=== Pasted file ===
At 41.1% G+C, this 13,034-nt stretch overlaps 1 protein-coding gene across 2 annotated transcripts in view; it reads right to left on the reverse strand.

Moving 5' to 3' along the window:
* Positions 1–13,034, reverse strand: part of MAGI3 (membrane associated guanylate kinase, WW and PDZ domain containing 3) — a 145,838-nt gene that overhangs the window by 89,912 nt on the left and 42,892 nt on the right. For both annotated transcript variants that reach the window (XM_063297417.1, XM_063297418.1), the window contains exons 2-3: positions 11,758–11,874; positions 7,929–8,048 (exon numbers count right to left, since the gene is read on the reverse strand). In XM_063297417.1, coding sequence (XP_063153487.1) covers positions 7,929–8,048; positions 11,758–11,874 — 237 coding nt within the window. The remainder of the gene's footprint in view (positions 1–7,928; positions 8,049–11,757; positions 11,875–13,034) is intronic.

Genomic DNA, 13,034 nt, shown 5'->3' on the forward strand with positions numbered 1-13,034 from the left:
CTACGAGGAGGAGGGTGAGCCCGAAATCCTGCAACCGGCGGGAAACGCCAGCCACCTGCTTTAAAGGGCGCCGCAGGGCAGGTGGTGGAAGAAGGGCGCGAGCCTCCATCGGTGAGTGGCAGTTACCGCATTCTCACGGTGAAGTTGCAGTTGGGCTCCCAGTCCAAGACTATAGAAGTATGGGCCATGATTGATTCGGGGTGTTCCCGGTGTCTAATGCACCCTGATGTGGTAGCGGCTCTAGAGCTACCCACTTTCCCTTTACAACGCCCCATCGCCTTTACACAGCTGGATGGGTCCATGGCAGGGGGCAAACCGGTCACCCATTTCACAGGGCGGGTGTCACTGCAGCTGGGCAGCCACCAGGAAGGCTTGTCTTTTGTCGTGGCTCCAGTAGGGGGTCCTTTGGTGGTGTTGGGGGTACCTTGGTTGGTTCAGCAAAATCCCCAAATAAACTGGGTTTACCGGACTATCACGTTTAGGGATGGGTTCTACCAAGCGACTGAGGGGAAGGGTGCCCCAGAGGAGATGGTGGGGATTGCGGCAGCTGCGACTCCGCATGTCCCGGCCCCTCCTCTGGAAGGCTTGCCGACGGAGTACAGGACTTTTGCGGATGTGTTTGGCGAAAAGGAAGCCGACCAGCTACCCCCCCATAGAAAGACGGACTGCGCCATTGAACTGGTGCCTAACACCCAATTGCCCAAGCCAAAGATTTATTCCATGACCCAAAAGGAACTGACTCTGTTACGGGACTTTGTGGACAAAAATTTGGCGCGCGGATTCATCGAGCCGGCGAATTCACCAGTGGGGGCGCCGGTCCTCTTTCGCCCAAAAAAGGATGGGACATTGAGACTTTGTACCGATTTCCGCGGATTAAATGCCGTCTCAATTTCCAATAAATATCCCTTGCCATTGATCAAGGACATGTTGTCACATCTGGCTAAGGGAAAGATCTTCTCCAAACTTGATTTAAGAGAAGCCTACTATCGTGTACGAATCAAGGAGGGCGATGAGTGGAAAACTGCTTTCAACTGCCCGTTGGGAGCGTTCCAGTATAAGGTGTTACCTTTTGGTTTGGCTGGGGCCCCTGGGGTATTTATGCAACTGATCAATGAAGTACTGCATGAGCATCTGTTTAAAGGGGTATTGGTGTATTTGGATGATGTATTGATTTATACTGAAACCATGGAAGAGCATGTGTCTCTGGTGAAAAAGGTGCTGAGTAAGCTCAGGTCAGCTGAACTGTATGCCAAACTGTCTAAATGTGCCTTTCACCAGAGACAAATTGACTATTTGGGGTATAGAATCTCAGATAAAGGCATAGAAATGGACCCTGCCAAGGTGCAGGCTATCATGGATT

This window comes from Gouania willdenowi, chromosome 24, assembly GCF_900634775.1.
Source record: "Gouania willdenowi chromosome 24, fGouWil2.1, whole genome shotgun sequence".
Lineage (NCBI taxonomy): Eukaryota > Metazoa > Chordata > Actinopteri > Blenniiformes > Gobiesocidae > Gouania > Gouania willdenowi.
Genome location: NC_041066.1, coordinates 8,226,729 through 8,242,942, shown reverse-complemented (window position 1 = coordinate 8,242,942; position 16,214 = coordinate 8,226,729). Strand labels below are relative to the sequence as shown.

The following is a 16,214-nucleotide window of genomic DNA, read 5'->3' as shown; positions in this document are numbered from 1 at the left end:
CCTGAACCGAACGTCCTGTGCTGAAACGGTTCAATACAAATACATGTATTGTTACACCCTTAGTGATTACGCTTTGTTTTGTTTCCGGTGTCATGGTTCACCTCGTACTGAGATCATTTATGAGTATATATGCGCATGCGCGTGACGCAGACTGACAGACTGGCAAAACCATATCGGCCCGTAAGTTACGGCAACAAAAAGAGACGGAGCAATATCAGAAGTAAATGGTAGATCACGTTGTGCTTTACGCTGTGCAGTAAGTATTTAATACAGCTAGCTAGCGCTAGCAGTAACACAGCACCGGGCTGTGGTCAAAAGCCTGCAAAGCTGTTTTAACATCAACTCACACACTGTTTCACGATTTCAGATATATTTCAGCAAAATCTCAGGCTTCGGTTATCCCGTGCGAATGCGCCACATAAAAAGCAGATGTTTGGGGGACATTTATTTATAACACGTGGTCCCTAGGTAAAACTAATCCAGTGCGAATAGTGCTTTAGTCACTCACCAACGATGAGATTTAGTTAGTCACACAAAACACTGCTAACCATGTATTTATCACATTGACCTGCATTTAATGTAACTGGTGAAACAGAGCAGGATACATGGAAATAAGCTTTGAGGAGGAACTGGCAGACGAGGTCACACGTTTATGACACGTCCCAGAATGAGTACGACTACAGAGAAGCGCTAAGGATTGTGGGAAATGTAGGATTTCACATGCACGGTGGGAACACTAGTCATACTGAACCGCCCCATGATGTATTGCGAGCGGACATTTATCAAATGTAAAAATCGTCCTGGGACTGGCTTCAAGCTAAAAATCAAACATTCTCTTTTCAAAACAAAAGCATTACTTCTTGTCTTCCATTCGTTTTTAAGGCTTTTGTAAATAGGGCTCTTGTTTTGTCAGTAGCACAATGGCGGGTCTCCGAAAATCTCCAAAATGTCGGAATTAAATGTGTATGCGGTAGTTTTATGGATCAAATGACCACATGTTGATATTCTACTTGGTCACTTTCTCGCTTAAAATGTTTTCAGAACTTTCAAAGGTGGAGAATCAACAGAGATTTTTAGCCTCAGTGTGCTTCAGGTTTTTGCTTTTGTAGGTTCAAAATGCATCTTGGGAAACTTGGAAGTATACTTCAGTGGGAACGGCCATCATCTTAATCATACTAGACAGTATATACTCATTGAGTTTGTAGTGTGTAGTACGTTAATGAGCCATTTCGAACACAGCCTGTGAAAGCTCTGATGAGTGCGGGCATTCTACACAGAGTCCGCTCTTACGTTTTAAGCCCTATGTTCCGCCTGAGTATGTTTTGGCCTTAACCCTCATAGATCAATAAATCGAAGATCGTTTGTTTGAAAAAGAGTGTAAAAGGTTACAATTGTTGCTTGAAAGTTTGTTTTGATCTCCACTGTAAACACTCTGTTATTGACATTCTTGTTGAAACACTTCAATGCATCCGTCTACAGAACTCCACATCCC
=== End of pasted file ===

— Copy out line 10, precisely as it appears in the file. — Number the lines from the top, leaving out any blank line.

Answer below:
The following is a 16,214-nucleotide window of genomic DNA, read 5'->3' as shown; positions in this document are numbered from 1 at the left end: